Android ‘12.1’ could be a big foldable-focused update

Big foldable-focused improvements are on the way for Android, if leaked code analyzed by XDA Developers is to be believed. Previous reports have suggested that this year’s Android 12 is going to be followed by a minor revision, which is expected to be called Android 12.1 based on previous naming conventions.

XDA’s analysis suggests this update may deliver a host of improvements for how the operating system handles large foldable-sized screens, including offering a better split-screen UI, a lockscreen that makes better use of horizontal space, and a new taskbar that makes it easier to use multiple apps at once. They’re helpful additions that should reduce the need for manufacturers like Samsung to build their own foldable-focused UI improvements on top of Android for their own devices.

Viewing Android’s Quick Settings and notifications panel simultaneously.
Image: XDA Developers

As XDA’s analysis notes, most of the improvements relate to how the operating system makes better use of more horizontal screen real estate. For example, it allows the Quick Settings and notifications panels to be displayed simultaneously side-by-side (rather than one-at-a-time), while the lock screen can now be split to show the clock on one side and notifications on the other. When it comes time to enter a PIN or password, this can now be placed on the left or right of the display (rather than centered) to allow it to be entered with one hand on a foldable.

Android 12.1 is also designed to make it easier to use apps in split-screen. There’s a new shortcut in the recent apps menu to open an app in split-screen mode, rather than having to long press an app’s icon. Meanwhile, a new taskbar on the bottom of the screen can also be used to open recent apps in split-screen mode by dragging and dropping them onto either half of the screen. XDA reports that it might eventually be possible to drag notifications to open their apps in split-screen mode. Finally, the Settings app also appears to be getting a new interface that allows top-level menu items to be displayed on the left, while its submenus open on the right half of the screen.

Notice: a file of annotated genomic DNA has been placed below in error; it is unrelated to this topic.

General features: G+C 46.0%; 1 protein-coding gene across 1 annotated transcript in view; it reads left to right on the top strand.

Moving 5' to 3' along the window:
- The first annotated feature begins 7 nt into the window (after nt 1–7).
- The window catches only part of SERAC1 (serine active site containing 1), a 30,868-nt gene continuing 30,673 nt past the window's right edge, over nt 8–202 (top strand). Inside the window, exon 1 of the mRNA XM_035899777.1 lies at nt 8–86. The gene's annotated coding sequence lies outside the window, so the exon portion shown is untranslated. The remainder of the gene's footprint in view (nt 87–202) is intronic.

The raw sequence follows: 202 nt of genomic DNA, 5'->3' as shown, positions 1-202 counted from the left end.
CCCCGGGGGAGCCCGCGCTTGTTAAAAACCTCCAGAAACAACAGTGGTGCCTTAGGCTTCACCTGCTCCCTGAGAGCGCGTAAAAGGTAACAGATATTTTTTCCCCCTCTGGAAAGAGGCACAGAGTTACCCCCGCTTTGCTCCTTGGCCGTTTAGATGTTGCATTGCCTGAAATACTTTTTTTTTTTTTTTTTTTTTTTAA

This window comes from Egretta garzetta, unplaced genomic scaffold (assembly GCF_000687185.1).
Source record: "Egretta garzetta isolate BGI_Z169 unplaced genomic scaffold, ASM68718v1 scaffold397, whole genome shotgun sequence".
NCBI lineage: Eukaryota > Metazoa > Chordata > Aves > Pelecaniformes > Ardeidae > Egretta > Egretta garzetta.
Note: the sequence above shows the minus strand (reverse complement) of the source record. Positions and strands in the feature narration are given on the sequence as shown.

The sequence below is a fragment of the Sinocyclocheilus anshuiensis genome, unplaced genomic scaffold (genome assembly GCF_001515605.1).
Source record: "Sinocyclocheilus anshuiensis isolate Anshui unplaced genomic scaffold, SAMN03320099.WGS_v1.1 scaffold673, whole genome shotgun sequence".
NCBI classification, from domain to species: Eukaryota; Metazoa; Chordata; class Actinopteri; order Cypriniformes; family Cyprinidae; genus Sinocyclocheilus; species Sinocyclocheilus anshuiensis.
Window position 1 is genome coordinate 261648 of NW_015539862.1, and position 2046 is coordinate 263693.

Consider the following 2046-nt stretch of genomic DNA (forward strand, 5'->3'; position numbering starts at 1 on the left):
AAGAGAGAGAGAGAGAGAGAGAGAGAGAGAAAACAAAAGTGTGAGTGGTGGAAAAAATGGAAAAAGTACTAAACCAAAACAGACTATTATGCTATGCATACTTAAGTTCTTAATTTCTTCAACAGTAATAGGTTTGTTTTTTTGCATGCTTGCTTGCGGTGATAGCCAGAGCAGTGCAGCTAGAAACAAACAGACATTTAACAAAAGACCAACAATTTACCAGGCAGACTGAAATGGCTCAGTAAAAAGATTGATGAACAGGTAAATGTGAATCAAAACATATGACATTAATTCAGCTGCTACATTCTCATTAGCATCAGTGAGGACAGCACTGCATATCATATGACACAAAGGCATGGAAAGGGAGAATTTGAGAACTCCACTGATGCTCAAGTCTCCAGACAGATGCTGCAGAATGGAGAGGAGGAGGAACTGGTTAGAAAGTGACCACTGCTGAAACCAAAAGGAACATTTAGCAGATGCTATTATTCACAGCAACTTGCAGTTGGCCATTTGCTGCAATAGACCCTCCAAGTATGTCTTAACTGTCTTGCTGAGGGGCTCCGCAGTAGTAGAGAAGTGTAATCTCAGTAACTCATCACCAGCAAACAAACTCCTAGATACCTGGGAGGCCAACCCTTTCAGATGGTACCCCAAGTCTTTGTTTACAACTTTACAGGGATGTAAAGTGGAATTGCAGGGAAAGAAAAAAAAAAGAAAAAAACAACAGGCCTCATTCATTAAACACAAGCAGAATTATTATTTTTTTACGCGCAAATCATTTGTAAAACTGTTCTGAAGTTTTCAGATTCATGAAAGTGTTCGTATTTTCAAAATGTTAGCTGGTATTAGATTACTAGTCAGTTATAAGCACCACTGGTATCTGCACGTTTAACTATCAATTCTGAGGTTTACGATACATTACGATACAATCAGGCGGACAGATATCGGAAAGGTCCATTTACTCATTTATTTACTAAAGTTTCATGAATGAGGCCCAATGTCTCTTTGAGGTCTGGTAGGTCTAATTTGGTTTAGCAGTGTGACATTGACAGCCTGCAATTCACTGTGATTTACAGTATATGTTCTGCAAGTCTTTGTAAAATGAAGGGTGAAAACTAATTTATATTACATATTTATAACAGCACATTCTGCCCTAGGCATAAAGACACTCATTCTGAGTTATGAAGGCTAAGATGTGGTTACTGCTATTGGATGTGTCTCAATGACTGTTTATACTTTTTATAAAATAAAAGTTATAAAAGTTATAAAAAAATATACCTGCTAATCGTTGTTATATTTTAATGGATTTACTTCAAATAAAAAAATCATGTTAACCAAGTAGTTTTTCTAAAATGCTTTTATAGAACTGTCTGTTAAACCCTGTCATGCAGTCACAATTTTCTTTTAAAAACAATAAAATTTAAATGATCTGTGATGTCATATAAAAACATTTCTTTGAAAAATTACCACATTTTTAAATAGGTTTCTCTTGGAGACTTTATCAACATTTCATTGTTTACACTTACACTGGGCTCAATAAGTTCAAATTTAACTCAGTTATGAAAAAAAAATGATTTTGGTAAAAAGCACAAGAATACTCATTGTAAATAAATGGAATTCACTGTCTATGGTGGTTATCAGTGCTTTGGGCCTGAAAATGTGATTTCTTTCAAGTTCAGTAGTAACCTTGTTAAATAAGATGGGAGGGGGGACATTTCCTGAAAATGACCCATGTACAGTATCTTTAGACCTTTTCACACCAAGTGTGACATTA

A taskbar with access to recent apps on the bottom of the screen.
Image: XDA Developers

Other non-foldable focused enhancements include being able to tweak the amount of time you have to hold the power button to activate the Google Assistant, and making it easier for manufacturers other than Google to match their system colors to Android 12’s lockscreen.

Google is yet to officially announce anything resembling Android 12.1, nor has it even released Android 12 to the general public. That means the features detailed by XDA Developers could change a lot before they’re released, if they’re ever released at all. But combined with the persistent rumors about Google releasing a foldable phone this year, it’s looking increasingly likely that we’ll see some of these features arrive sooner rather than later. Be sure to check out the full list of changes over on XDA Developers.

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iPhone 13: Here are the MagSafe-compatible cases you need right now

Now that your brand-spanking-new iPhone 13 has arrived (or is on the way), it’s time to start thinking about protecting your baby. After all, it’s only a matter of time before your phone falls out of your pocket or makes contact with your keys, so it’s worth the extra investment now to prevent future damages.

Although MagSafe as an iPhone accessory standard is already a year old, Apple is off to a slow start building out its accessory ecosystem. Since its October 2020 launch event, Apple has only launched a dozen official MagSafe products: from the iconic MagSafe Charger puck to the 2021 MagSafe Leather Wallet.

Of course, third-party accessory makers are eager to make MagSafe products, too. Unfortunately, Apple is famously tight-fisted with its proprietary technology, even though its MFi program is designed to license and control these very products. So third-party accessories like battery packs and chargers can only attach to the official MagSafe products and charge at 7.5W, rather than the 15W wireless charging standard that Apple-approved accessories can achieve. But third-party accessories tend to be cheaper in price and offer more selection than the official lineup.

In case you’re on the hunt for cases that will work with your official MagSafe Charger or Battery Pack, here are the top 10 third-party iPhone 13 cases that caught my eye.

Nimble Spotlight Case

Reducing consumer e-waste is a major theme in the new iPhone 13, so it follows that your new case would reflect your eco-friendly ethos. To that end, Nimble’s Spotlight case is made of 72 percent recycled plastics (including silicone and old phone cases), with packaging that uses no plastic or harmful chemicals. Did I mention it is certified to protect your phone against a 15-foot drop?